Good news for those of us who own and love Buster Posey. Yesterday, he started his second game as a first baseman, inching him closer to first base eligibility and making him that much more valuable. Posey is swinging a hot stick in the early-going, entering Thursday's contest with a .382 batting average and three home runs. Any concerns that Posey's hitting would be negatively influenced by carryover from the gruesome season-ending injury that he suffered last season seem to be totally alleviated. The only question now is whether Posey can hold up over the long season after only playing two months last year. Remember, Posey has never actually played a full major league season. He was called up in late May of his remarkable 2010 rookie year.
As mentioned earlier, Posey donned the first baseman's mitt for the second time yesterday. Expect this to continue on a semi-regular basis, and look for Posey to become first base eligible within the next couple of weeks. Aside from concerns about his durability, Giants manager Bruce Bochy is going to try to get Posey more burn at first in an attempt to also get more at-bats for young catcher Hector Sanchez.
Sanchez wields an intriguing bat of his own. He's been dubbed Pablo Sandoval Lite after putting up an .815 OPS in the minor leagues, and also for having a similar batting stroke to our favorite Panda. The Giants will get him as many at-bats as they possibly can, because it seems like a complete waste to have a 22-year-old catcher with potential collecting dust on the bench. Since the Giants obviously can't bench Posey just to get Sanchez in the lineup, they're likely to give Posey a lot more starts at first base to make sure he continues to get regular at-bats. The obvious side benefit is that it also gets Posey out of the catcher's squat and just may help him hold up better as the season progresses.
Posey should blow through the first base eligibility threshold in no time. In some leagues, he's already eligible, while in most it'll probably take him 10-15 games played or a handful of starts (I think Yahoo! requires five starts and ten games played to attain position eligibility). The ability to move Posey back and forth between first and catcher will give him some nice added value.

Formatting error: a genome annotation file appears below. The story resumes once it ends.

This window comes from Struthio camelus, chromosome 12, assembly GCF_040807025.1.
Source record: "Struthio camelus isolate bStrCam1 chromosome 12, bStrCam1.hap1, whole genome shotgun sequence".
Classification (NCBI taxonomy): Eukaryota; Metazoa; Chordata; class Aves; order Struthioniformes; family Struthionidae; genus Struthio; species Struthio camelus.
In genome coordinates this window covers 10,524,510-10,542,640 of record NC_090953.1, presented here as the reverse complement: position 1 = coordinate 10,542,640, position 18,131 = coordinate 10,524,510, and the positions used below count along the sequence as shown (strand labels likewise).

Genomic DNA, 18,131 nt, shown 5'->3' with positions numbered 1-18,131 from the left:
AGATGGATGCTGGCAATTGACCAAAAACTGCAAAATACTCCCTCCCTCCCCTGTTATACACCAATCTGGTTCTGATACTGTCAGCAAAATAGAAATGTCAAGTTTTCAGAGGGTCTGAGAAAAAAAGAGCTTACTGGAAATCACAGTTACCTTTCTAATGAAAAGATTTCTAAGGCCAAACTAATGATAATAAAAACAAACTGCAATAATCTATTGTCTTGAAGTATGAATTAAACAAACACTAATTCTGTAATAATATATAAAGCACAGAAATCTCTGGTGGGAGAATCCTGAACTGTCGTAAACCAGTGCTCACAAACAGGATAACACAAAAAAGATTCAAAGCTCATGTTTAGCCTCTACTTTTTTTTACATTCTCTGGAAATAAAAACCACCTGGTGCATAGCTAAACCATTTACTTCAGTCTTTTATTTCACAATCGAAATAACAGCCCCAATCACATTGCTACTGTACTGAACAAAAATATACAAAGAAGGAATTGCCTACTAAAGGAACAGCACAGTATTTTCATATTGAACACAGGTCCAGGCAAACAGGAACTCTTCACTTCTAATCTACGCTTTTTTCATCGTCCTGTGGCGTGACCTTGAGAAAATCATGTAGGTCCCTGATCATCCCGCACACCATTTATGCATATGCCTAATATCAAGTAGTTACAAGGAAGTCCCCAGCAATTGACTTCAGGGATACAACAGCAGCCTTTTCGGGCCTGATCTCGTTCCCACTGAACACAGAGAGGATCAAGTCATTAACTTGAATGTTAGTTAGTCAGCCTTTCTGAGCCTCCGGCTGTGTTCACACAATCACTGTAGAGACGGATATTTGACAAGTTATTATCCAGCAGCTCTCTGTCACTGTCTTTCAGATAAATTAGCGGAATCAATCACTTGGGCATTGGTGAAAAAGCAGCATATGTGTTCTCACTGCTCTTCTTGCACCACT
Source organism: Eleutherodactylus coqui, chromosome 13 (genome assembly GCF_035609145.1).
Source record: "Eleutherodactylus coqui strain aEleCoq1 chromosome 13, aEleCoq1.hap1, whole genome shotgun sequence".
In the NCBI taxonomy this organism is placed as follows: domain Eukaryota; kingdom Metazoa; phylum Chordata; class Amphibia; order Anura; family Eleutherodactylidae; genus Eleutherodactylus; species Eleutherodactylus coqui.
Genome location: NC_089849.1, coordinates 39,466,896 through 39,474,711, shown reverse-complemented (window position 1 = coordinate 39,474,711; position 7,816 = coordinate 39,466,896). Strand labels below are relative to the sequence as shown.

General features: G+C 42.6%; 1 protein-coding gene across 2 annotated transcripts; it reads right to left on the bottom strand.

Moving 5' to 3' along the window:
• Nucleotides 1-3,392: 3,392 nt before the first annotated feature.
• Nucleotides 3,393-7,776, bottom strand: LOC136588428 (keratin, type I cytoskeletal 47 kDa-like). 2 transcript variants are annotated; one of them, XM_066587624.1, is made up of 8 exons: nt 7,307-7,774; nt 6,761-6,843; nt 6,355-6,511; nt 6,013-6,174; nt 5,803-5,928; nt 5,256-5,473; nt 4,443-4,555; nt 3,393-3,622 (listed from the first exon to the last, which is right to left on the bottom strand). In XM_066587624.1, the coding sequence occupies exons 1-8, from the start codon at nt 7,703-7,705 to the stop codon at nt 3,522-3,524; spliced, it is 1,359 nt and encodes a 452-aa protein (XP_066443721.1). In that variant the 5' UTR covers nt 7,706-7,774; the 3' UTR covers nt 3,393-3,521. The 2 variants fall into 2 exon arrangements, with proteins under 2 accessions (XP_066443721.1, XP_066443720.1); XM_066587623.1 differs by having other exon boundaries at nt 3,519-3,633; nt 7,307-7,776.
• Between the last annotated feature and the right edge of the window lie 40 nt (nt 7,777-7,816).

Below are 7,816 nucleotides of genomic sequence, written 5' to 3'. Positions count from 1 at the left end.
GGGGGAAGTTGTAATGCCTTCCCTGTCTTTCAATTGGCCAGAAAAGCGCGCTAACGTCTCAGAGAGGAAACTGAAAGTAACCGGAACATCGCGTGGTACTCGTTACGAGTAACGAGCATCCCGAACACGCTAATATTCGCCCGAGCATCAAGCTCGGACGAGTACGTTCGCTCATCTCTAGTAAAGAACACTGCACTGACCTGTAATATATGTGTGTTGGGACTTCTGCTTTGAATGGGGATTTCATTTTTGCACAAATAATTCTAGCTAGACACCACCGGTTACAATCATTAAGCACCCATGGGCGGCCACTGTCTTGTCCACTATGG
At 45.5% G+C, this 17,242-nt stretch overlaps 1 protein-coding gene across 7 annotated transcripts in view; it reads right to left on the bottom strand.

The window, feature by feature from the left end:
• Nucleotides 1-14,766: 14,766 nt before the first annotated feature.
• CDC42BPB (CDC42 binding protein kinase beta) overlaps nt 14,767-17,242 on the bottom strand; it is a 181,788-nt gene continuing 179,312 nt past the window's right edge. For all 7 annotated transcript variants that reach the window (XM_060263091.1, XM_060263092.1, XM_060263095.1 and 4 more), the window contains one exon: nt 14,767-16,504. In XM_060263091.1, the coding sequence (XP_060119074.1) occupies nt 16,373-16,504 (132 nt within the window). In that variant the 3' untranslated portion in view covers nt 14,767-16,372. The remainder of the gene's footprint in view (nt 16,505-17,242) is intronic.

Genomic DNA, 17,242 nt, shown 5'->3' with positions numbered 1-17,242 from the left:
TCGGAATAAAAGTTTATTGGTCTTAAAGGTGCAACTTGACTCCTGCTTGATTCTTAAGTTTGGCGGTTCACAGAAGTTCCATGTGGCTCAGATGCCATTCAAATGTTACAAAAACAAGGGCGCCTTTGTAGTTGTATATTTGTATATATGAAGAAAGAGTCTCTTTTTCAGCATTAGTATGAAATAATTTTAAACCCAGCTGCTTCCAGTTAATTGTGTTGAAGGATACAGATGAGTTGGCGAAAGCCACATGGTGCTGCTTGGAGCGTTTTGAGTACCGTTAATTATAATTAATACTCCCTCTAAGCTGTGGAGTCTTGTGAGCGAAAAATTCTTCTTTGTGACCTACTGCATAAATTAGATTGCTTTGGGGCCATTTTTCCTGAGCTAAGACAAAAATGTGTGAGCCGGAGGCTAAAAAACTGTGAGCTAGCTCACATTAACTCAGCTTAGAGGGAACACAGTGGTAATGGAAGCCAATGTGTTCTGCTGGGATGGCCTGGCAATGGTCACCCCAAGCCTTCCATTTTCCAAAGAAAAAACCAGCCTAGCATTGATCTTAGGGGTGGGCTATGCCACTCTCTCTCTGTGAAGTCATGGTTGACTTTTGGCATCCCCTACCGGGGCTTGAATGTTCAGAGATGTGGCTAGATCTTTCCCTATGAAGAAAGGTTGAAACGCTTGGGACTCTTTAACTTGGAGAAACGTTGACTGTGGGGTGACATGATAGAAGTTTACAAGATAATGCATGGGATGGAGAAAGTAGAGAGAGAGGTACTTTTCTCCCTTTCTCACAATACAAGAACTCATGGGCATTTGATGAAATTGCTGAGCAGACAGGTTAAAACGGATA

Now, you ask, why do I need to worry about having another first base-eligible player? Most managers don't have one catcher who can hit, much less two. Why should I care? Well, because if you do have another decent backup, and your league allows for daily roster changes, you can shift Posey over when your regular catcher is out and then play matchups. Plus, if your regular first baseman gets hurt, Posey has a good enough bat to fill in for you for a long stretch. No, you don't ideally want Posey as your everyday first baseman, but he would offer a good contingency plan. The catcher position is also deep enough this year to where many managers have some kind of a quality backup.
After the jump, some more quick ramblings from this week in baseball.
--Kenley Jansen owners, start your salivating. Last night, Javy Guerra blew his second save, and earned his third loss. His early struggles have to provide hope to those owners who nabbed Jansen in the late rounds and who are now lying in the weeds waiting for Guerra to cough up the Dodger closer job. From the looks of it, Guerra is doing his best to do just that.
Even though Guerra leads the league and saves and has seen an uptick in his strikeout rate, he appears to be on thin ice. I've never been a fan of closers who don't feature overpowering stuff. The margin for error for these guys is simply too small. When Guerra came on last year and succeeded down the stretch as the Dodgers' ninth-inning guy, I kind of rolled my eyes, wondering how long it would last. From the looks of it, not too much longer. His save total is shiny early on, but that's simply a function of the Dodgers playing a bunch of close games in the season's first week. If Jansen is by some miracle still a free agent in your league, for the love of God, man, grab him.
--Perhaps you were like me yesterday and, when checking the box score of the Ranger-Yankee game last night, did a spit take at the sight of Neftali Feliz pitching in one irrelevant inning of relief. The first thought that crossed my mind was that he'd been demoted for some reason, that despite his early season success, the Ranger brass had just up and quit on the Feliz-as-starter experiment.
Of course, all panic was for naught. Feliz was simply getting some work in. All starting pitchers toss a bullpen session in between starts. Ron Washington was simply having Feliz do it in a live game situation, a move that is actually becoming a bit more commonplace (the Rays have done it with their starters every so often over the past few years). If you were like me and had him idling in your pitching rotation, though, you probably didn't appreciate the 9.00 ERA he stuck on you for the outing.
Feliz is going to have both of his next starts pushed back a bit, in more of an effort to protect his arm in the bullpen-to-rotation transition. This may affect owners who have him in leagues with weekly lineup changes, as he'll probably only manage one start per week in the near future.